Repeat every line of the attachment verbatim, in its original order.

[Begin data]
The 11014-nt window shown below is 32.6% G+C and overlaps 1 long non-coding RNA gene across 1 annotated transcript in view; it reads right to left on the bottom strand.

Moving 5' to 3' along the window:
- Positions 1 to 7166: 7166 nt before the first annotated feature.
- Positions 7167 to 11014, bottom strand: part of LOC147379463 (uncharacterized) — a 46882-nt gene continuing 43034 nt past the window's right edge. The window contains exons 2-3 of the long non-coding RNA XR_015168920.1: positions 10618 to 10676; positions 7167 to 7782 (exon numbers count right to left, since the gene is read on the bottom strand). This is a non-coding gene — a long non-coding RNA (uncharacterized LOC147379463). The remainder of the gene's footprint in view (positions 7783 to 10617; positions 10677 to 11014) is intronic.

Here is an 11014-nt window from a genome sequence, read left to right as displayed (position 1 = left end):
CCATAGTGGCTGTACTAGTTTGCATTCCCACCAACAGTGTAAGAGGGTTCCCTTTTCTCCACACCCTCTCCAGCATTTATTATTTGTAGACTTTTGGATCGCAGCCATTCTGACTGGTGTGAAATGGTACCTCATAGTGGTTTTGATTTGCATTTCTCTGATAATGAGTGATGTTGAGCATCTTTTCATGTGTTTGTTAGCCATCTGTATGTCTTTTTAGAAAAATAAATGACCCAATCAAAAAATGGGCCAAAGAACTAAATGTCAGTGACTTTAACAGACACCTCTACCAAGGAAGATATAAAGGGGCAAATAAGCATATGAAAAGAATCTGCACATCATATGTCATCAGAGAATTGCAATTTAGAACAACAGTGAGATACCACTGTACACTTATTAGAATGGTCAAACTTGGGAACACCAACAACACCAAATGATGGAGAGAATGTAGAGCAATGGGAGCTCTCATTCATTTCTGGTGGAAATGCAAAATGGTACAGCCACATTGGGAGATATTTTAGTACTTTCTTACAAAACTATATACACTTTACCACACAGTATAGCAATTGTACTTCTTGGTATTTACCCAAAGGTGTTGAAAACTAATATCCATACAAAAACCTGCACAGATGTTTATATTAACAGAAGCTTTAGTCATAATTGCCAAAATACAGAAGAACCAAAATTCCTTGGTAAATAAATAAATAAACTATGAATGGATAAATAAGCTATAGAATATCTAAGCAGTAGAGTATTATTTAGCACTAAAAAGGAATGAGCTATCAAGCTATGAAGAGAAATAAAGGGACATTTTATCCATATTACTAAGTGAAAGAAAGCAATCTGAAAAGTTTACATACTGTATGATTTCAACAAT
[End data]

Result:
The 11014-nt window shown below is 32.6% G+C and overlaps 1 long non-coding RNA gene across 1 annotated transcript in view; it reads right to left on the bottom strand.

Moving 5' to 3' along the window:
- Positions 1 to 7166: 7166 nt before the first annotated feature.
- Positions 7167 to 11014, bottom strand: part of LOC147379463 (uncharacterized) — a 46882-nt gene continuing 43034 nt past the window's right edge. The window contains exons 2-3 of the long non-coding RNA XR_015168920.1: positions 10618 to 10676; positions 7167 to 7782 (exon numbers count right to left, since the gene is read on the bottom strand). This is a non-coding gene — a long non-coding RNA (uncharacterized LOC147379463). The remainder of the gene's footprint in view (positions 7783 to 10617; positions 10677 to 11014) is intronic.

Here is an 11014-nt window from a genome sequence, read left to right as displayed (position 1 = left end):
CCATAGTGGCTGTACTAGTTTGCATTCCCACCAACAGTGTAAGAGGGTTCCCTTTTCTCCACACCCTCTCCAGCATTTATTATTTGTAGACTTTTGGATCGCAGCCATTCTGACTGGTGTGAAATGGTACCTCATAGTGGTTTTGATTTGCATTTCTCTGATAATGAGTGATGTTGAGCATCTTTTCATGTGTTTGTTAGCCATCTGTATGTCTTTTTAGAAAAATAAATGACCCAATCAAAAAATGGGCCAAAGAACTAAATGTCAGTGACTTTAACAGACACCTCTACCAAGGAAGATATAAAGGGGCAAATAAGCATATGAAAAGAATCTGCACATCATATGTCATCAGAGAATTGCAATTTAGAACAACAGTGAGATACCACTGTACACTTATTAGAATGGTCAAACTTGGGAACACCAACAACACCAAATGATGGAGAGAATGTAGAGCAATGGGAGCTCTCATTCATTTCTGGTGGAAATGCAAAATGGTACAGCCACATTGGGAGATATTTTAGTACTTTCTTACAAAACTATATACACTTTACCACACAGTATAGCAATTGTACTTCTTGGTATTTACCCAAAGGTGTTGAAAACTAATATCCATACAAAAACCTGCACAGATGTTTATATTAACAGAAGCTTTAGTCATAATTGCCAAAATACAGAAGAACCAAAATTCCTTGGTAAATAAATAAATAAACTATGAATGGATAAATAAGCTATAGAATATCTAAGCAGTAGAGTATTATTTAGCACTAAAAAGGAATGAGCTATCAAGCTATGAAGAGAAATAAAGGGACATTTTATCCATATTACTAAGTGAAAGAAAGCAATCTGAAAAGTTTACATACTGTATGATTTCAACAAT